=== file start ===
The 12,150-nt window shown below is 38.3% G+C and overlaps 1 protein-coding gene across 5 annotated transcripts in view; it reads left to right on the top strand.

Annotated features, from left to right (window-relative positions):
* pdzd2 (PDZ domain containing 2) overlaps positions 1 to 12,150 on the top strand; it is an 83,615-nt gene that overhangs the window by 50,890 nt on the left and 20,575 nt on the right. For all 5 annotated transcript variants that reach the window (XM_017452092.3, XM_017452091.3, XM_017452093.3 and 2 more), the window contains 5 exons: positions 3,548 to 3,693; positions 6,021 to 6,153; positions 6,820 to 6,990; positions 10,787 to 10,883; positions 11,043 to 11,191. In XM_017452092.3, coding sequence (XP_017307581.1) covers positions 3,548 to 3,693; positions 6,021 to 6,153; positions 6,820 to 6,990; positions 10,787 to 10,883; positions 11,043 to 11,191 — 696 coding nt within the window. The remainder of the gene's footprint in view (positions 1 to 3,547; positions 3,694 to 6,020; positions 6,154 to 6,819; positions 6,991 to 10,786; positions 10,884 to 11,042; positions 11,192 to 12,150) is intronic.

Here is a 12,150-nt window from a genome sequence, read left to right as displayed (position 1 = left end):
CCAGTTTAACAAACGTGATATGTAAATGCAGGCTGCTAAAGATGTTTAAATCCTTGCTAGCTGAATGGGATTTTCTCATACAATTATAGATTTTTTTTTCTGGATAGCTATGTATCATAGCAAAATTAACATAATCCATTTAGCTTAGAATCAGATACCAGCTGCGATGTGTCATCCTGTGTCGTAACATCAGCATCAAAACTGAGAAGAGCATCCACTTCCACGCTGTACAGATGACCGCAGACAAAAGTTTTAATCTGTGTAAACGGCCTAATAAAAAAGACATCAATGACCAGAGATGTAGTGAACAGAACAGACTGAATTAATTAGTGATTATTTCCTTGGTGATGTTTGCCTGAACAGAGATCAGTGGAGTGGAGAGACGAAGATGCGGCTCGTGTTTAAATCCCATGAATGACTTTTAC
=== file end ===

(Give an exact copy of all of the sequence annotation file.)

The 12,150-nt window shown below is 38.3% G+C and overlaps 1 protein-coding gene across 5 annotated transcripts in view; it reads left to right on the top strand.

Annotated features, from left to right (window-relative positions):
* pdzd2 (PDZ domain containing 2) overlaps positions 1 to 12,150 on the top strand; it is an 83,615-nt gene that overhangs the window by 50,890 nt on the left and 20,575 nt on the right. For all 5 annotated transcript variants that reach the window (XM_017452092.3, XM_017452091.3, XM_017452093.3 and 2 more), the window contains 5 exons: positions 3,548 to 3,693; positions 6,021 to 6,153; positions 6,820 to 6,990; positions 10,787 to 10,883; positions 11,043 to 11,191. In XM_017452092.3, coding sequence (XP_017307581.1) covers positions 3,548 to 3,693; positions 6,021 to 6,153; positions 6,820 to 6,990; positions 10,787 to 10,883; positions 11,043 to 11,191 — 696 coding nt within the window. The remainder of the gene's footprint in view (positions 1 to 3,547; positions 3,694 to 6,020; positions 6,154 to 6,819; positions 6,991 to 10,786; positions 10,884 to 11,042; positions 11,192 to 12,150) is intronic.

Here is a 12,150-nt window from a genome sequence, read left to right as displayed (position 1 = left end):
CCAGTTTAACAAACGTGATATGTAAATGCAGGCTGCTAAAGATGTTTAAATCCTTGCTAGCTGAATGGGATTTTCTCATACAATTATAGATTTTTTTTTCTGGATAGCTATGTATCATAGCAAAATTAACATAATCCATTTAGCTTAGAATCAGATACCAGCTGCGATGTGTCATCCTGTGTCGTAACATCAGCATCAAAACTGAGAAGAGCATCCACTTCCACGCTGTACAGATGACCGCAGACAAAAGTTTTAATCTGTGTAAACGGCCTAATAAAAAAGACATCAATGACCAGAGATGTAGTGAACAGAACAGACTGAATTAATTAGTGATTATTTCCTTGGTGATGTTTGCCTGAACAGAGATCAGTGGAGTGGAGAGACGAAGATGCGGCTCGTGTTTAAATCCCATGAATGACTTTTAC